Czech and Slovak Freedom Lecture: The Role of Czech and International Scientists in the Fight Against the Pandemic
The Wilson Center and the Embassy of the Czech Republic hosted the annual Czech and Slovak Freedom Lecture.
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Dr. Tomáš Cihlář, an internationally-recognized Czech Ph.D. biochemist and a senior scientist with the American company Gilead Sciences Inc. in Foster City, California, was the featured speaker at the annual Freedom Lecture in Washington D.C.
Sponsored by the American Friends of the Czech Republic and the Czech Embassy, this year’s Lecture was virtually broadcast. Dr. Cihlář addressed the topic, “The Role of Czech and International Scientists in the Fight against the Covid-19 Pandemic.”
Tomáš Cihlář, Vice President of Virology, Gilead Sciences, Inc.
“We all know the shocking numbers that keep growing everyday and by official counts are now reaching more than 50 million infected people and exceed 1.3 million lives lost around the world. The actual numbers are probably even higher. The lives taken by COVID are the most tragic, but many of us probably don’t realize that in comparison, cancer kills 8-10 million people globally every year and cardiovascular disease is twice that. We should not forget these staggering numbers and absolutely not lose them from our sight because of COVID, but there is one difference. These diseases do not spread in families, schools, communities, towns, countries, and continents. They do not threaten economic prosperity, do not take away jobs, family homes, freedom to travel and meet, freedom to give a hug to your grandmother. We all are fighting for our basic freedoms that were taken for granted just a year ago, but this time we are not fighting dictators or totalitarian regimes. We are fighting an invisible enemy that we cannot touch, hear, or feel. An enemy that became omnipresent in the past few months as it keeps spreading everywhere to every single country in the world. This is an enemy we did not know just a year ago and we were not quite ready for it. This is precisely the moment where science needs to step forward and get to the front line in the fight for freedom.”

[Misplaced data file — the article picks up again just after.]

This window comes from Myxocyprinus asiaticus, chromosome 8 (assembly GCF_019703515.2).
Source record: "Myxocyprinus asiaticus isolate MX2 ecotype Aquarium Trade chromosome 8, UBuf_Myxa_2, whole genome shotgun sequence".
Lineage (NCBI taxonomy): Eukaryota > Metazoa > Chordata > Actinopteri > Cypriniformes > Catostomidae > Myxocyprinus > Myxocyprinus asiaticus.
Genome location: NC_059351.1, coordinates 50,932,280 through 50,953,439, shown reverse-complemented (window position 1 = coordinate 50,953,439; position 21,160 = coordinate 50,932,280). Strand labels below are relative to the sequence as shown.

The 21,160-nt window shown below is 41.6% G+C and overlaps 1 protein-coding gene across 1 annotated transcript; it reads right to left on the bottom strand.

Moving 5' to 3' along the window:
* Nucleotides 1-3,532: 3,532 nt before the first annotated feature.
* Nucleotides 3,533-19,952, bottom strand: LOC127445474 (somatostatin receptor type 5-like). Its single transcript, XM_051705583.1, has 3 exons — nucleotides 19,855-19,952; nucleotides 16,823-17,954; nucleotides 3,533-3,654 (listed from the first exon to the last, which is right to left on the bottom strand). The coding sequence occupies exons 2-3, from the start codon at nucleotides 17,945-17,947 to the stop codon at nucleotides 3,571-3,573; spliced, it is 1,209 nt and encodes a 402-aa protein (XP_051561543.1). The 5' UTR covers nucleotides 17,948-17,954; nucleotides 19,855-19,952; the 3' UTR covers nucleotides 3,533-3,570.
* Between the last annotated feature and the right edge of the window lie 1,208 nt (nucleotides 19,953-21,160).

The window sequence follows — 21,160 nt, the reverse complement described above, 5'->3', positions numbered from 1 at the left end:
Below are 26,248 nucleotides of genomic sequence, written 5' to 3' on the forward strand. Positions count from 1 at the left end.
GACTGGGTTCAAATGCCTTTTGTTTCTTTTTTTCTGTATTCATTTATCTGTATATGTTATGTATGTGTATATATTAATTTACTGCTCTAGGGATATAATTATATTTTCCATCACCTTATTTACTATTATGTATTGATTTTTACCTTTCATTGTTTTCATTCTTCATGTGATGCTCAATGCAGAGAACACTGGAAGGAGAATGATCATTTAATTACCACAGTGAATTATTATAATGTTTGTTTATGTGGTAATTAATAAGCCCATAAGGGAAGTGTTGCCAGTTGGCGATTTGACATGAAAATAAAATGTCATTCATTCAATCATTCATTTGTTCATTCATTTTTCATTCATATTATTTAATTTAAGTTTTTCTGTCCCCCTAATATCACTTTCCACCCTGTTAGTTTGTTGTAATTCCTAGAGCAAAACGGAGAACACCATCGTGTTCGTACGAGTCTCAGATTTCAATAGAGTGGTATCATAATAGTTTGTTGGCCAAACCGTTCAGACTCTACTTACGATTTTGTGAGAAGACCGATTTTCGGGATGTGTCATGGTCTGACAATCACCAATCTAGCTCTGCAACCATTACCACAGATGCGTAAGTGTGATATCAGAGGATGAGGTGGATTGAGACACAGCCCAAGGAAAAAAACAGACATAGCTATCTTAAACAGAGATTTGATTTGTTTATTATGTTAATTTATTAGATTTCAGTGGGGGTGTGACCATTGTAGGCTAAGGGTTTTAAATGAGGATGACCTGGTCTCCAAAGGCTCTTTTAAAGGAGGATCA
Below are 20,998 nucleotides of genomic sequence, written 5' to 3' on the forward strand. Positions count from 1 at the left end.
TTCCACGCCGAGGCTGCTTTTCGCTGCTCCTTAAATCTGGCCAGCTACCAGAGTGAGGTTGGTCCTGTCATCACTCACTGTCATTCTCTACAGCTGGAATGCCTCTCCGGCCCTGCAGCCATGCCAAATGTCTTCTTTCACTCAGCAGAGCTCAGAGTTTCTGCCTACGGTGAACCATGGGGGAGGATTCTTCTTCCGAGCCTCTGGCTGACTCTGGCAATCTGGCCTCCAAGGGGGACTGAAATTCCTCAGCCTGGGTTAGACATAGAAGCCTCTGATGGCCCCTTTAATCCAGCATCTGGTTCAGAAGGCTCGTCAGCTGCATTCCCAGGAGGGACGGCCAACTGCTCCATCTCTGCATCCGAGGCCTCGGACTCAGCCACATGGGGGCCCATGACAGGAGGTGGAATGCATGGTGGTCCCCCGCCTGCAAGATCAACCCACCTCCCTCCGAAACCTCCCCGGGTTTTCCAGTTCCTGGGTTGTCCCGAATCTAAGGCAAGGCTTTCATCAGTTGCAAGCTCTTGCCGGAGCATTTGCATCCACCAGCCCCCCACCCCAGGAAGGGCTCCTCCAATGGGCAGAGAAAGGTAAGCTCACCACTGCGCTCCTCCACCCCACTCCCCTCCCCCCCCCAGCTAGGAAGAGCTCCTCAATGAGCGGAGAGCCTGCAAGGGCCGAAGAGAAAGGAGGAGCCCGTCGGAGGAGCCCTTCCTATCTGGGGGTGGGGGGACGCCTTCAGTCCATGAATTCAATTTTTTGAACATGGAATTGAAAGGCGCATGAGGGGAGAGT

“We still need to keep learning from the virus itself and from each other. We are learning lessons that will be critical for us to be ready for future pandemics if they come. You might be asking what are those lessons? There are few and simple: face masks work, social distancing works, scientific collaboration and partnership running far and wide across borders work, objective and factually correct public communication about the risks of the pandemic works. Fake public messaging, twisting the truth about the risk and potential consequences of the virus spread do not work, and complacency definitely doesn’t work.”
“I think the gap is not so much between the wealthy and the less wealthy. This is a very basic medical need that should be covered for everyone, not just in the United States. It’s more between the nations that are fully developed and nations that are middle and low-income countries, how the access to the vaccine will be there because they don’t have the means to develop their own vaccines. From my experience from the antiviral drug world, there are ways how you can create and generate access programs. Gilead has been participating in one of those for many, many years [...]. There are ways you can engage generic companies to produce the vaccines and drugs at lower costs so that they are affordable also for the low-income countries.”
“Opening the world meant a lot for the young scientists from Czech Republic to get experience in the world. What is important is to work more inclusively so that you create lasting or sustained opportunities for scientists in Czech Republic. Through supporting the development of the startup biotech companies through capital investments. There are actual opportunities for scientists who get training abroad to come back to Czech Republic and Slovakia and participate in the local business.”
Thomas A. Dine
Global Europe Program
The Global Europe Program addresses vital issues affecting the European continent, U.S.-European relations, and Europe’s ties with the rest of the world. It does this through scholars-in-residence, seminars, policy study groups, media commentary, international conferences and publications. Activities cover a wide range of topics, from the role of NATO, the European Union and the OSCE to European energy security, trade disputes, challenges to democracy, and counter-terrorism. The program investigates European approaches to policy issues of importance to the United States, including globalization, digital transformation, climate, migration, global governance, and relations with Russia and Eurasia, China and the Indo-Pacific, the Middle East and Africa. Read more